Image: Retail sales
Paul Sakuma  /  AP
A customer looks at clothing at a Gap store Aug. 19 in Palo Alto, Calif. The results from Thursday's retail sales report for August will give insight into whether consumers opened their wallets after months of keeping them closed amid the recession.
updated 9/2/2009 1:07:28 PM ET 2009-09-02T17:07:28

It may be the beginning of the year for students, but for retailers, it's report-card time. Analysts expect the early grades on the back-to-school selling season to be weak when retailers report August results Thursday.

The results will give insight into whether consumers opened their wallets after months of keeping them closed amid the recession, and how well back-to-school offerings such as trendy jeans, dresses and T-shirts are being received.

Analysts say poor sales would raise already-high fears about the crucial holiday selling season.

Labor Day falls a week later this year and several states' tax-free shopping weeks occurred in August this year rather than July, both making comparisons from a year ago difficult.

Thus, retailers and analysts said August and September taken together will likely paint a more complete portrait of back-to-school sales, crucial for teen retailers. The back-to-school season can make up about 20 percent of their annual revenue.

"According to our checks, back-to-school selling picked-up later in the month, concurrent with more school openings, and helped by weather that was drier and more seasonable than last year," wrote BMO Capital Markets analyst John Morris. "Encouragingly, mall traffic was flat for the month, versus down 4 percent a year ago."

He expects companies that focus on low prices such as Aeropostale Inc. and discounter TJX Cos. will beat expectations, while higher-priced Abercrombie & Fitch will miss expectations.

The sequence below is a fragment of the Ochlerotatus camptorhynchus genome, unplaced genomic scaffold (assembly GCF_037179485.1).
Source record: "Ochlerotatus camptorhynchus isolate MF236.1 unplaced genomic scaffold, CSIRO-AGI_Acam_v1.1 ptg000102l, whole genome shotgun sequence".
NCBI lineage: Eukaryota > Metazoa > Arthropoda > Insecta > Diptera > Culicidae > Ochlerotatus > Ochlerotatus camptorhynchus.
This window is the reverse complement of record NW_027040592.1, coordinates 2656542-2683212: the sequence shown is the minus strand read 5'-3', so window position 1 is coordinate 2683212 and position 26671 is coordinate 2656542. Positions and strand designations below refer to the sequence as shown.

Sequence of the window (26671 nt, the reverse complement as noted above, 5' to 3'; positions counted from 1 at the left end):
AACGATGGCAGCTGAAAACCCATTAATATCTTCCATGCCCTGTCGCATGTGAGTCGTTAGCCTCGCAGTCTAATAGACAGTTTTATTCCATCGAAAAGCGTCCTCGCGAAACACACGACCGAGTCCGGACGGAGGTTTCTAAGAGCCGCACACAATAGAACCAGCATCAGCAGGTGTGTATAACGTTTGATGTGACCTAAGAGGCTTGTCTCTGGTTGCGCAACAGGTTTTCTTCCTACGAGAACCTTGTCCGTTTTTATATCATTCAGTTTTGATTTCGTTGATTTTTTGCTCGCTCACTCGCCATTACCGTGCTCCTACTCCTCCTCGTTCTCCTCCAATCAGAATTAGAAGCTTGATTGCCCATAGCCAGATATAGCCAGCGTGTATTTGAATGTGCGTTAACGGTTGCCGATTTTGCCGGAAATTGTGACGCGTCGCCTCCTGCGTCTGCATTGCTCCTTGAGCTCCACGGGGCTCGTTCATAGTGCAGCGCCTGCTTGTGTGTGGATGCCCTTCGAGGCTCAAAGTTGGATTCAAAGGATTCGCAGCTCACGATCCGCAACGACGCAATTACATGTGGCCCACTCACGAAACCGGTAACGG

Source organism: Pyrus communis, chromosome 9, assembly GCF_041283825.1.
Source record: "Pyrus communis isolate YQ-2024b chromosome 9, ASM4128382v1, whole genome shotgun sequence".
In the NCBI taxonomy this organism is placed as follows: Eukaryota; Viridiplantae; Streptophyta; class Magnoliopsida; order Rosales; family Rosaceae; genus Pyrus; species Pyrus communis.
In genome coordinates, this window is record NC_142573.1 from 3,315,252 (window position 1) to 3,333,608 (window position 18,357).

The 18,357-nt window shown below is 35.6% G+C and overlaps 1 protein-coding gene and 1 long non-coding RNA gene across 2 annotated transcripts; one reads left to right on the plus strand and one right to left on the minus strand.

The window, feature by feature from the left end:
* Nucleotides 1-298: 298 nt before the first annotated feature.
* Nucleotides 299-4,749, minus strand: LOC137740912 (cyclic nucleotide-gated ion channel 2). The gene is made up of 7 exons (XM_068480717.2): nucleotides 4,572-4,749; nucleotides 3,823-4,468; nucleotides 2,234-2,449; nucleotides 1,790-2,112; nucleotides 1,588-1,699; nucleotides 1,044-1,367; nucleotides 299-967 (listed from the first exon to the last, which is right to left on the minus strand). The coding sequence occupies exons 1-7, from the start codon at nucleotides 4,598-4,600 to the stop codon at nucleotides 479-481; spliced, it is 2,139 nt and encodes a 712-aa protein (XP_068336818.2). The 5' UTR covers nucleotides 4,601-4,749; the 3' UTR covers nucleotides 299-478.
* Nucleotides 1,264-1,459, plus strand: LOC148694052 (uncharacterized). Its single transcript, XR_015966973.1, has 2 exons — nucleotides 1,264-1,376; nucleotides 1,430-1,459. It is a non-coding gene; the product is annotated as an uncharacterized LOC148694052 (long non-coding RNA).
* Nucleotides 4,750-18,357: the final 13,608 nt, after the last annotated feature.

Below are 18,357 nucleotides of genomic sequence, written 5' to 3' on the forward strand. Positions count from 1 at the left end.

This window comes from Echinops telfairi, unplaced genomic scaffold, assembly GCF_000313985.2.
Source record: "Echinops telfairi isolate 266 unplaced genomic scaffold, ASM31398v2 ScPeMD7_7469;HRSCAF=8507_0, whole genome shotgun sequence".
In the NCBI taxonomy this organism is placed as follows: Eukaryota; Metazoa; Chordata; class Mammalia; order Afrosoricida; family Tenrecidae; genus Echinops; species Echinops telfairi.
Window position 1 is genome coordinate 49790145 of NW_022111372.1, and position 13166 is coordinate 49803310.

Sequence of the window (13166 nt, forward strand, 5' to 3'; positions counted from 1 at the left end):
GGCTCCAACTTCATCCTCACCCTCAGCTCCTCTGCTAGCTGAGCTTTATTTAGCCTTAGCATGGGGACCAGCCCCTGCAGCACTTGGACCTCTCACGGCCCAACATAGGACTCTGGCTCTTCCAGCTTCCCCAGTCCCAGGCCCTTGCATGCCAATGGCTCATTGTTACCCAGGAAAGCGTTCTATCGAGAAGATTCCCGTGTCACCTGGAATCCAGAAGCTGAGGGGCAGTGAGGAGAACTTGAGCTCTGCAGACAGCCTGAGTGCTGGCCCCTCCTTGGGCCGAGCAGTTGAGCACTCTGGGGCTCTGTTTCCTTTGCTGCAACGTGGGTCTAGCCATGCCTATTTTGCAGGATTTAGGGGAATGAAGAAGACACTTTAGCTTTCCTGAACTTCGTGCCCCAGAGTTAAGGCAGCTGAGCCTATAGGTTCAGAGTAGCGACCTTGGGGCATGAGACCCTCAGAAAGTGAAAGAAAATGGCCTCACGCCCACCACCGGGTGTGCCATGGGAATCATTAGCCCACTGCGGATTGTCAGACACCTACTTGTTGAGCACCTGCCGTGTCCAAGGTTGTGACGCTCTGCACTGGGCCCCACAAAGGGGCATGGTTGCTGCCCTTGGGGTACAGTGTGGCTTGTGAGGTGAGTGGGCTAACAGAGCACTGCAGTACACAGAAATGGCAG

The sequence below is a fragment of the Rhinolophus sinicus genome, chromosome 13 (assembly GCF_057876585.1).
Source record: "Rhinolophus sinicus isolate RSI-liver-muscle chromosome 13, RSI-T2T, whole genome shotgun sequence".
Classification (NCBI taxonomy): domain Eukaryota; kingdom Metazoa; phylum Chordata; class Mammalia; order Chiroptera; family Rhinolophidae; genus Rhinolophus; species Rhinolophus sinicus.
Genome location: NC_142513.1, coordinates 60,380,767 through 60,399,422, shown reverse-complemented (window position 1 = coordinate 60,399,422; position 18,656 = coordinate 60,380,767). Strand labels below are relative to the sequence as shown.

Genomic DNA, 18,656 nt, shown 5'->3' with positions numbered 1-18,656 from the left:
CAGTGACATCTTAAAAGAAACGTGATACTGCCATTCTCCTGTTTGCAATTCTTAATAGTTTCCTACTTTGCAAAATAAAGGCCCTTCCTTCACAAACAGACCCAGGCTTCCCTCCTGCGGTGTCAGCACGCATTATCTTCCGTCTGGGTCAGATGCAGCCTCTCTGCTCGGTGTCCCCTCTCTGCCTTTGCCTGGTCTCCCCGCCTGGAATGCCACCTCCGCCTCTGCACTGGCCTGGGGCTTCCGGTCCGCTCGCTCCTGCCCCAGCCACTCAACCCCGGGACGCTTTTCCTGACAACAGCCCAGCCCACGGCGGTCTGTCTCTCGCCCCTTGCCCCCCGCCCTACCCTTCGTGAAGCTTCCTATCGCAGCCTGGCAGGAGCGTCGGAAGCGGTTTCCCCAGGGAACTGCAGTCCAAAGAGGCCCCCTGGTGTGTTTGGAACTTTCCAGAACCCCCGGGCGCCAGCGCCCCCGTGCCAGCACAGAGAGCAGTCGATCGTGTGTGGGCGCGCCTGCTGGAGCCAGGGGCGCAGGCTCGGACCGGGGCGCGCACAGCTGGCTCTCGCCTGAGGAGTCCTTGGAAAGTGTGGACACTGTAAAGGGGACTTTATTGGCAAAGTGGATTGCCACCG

‘A long way to go’
Roth Capital Markets analyst Elizabeth Pierce wrote in a client note that overall sales will likely be soft because shoppers are holding back on impulse and spur-of-the moment items, particularly early in the back-to-school season.

Still, she said sales likely "built toward the end of August driven by pre-Labor Day sales and promotions as well as by some newness and pent up demand in certain categories," such as outerwear and sweaters.

She predicted The Buckle Inc., which has managed to offer enough compelling fashion to teens to avoid the sales slump its competitors have seen, will be among the few stores reporting positive sales results.

Michael P. Niemira, The International Council of Shopping Centers chief economist, expects sales at stores open at least a year, a key retail measurement that removes the effects of store expansion, to be down 3.5 to 4 percent overall from a year ago.

Ken Perkins, president of retail research firm Retail Metrics, says that figure likely fell 3.4 percent in August, marking the 12th consecutive monthly decline. Still, that's better than the 4.7 percent drop in July, Perkins noted.

"There's still a long way to go until retailers get back to healthy growth," he said. That growth will be crucial to any recovery because consumer spending makes up about 70 percent of U.S. economic activity.

Consumers still cutting back
Outside of the teen stores, August results are expected to continue weak sales seen in the second quarter as consumers continue to cut back amid the recession.

"Inventory at retailers remains lean, potentially holding back sales, but possibly contributing to better margins," Stifel Nicolaus analyst Richard Jaffe said in a note. "Consumers, facing unprecedented economic uncertainty, continue to behave frugally, spending cautiously and saving vociferously, while contributing to sales weakness among apparel retailers."

Still there have been a few encouraging indicators the economy may be stabilizing. On Tuesday, the Institute for Supply Management showed the highest number for its manufacturing index since June 2007. New customer orders jumped to a level not seen since late 2004.

Elsewhere, a gauge of future U.S. home sales rose more than expected in July to the highest point in more than two years.

Perkins said the back-to-school season will be an important indicator of how the approaching holiday season — crucial to retailers — will turn out this year.

If results are better than expected, the holiday season "will possibly be mediocre, instead of terrible, the way it looked like it might be several months ago," Perkins said.

Copyright 2009 The Associated Press. All rights reserved. This material may not be published, broadcast, rewritten or redistributed.


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